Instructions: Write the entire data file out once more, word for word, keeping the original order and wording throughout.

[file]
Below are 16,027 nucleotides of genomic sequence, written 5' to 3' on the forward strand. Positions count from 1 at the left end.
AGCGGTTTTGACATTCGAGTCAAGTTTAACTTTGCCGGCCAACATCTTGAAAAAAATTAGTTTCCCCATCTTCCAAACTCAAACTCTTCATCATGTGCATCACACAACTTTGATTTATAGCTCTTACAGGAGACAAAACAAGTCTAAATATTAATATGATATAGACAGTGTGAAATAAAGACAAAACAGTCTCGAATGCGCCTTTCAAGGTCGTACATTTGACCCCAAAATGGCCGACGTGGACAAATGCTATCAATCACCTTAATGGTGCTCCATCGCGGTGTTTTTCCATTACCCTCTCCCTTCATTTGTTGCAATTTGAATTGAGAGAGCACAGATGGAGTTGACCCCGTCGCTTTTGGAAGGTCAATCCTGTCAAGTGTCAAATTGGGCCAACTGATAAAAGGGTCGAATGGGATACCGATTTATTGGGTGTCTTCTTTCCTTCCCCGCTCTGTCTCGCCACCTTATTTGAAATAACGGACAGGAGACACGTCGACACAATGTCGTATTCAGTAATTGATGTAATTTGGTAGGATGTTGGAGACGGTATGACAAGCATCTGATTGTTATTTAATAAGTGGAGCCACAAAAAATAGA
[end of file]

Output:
Below are 16,027 nucleotides of genomic sequence, written 5' to 3' on the forward strand. Positions count from 1 at the left end.
AGCGGTTTTGACATTCGAGTCAAGTTTAACTTTGCCGGCCAACATCTTGAAAAAAATTAGTTTCCCCATCTTCCAAACTCAAACTCTTCATCATGTGCATCACACAACTTTGATTTATAGCTCTTACAGGAGACAAAACAAGTCTAAATATTAATATGATATAGACAGTGTGAAATAAAGACAAAACAGTCTCGAATGCGCCTTTCAAGGTCGTACATTTGACCCCAAAATGGCCGACGTGGACAAATGCTATCAATCACCTTAATGGTGCTCCATCGCGGTGTTTTTCCATTACCCTCTCCCTTCATTTGTTGCAATTTGAATTGAGAGAGCACAGATGGAGTTGACCCCGTCGCTTTTGGAAGGTCAATCCTGTCAAGTGTCAAATTGGGCCAACTGATAAAAGGGTCGAATGGGATACCGATTTATTGGGTGTCTTCTTTCCTTCCCCGCTCTGTCTCGCCACCTTATTTGAAATAACGGACAGGAGACACGTCGACACAATGTCGTATTCAGTAATTGATGTAATTTGGTAGGATGTTGGAGACGGTATGACAAGCATCTGATTGTTATTTAATAAGTGGAGCCACAAAAAATAGA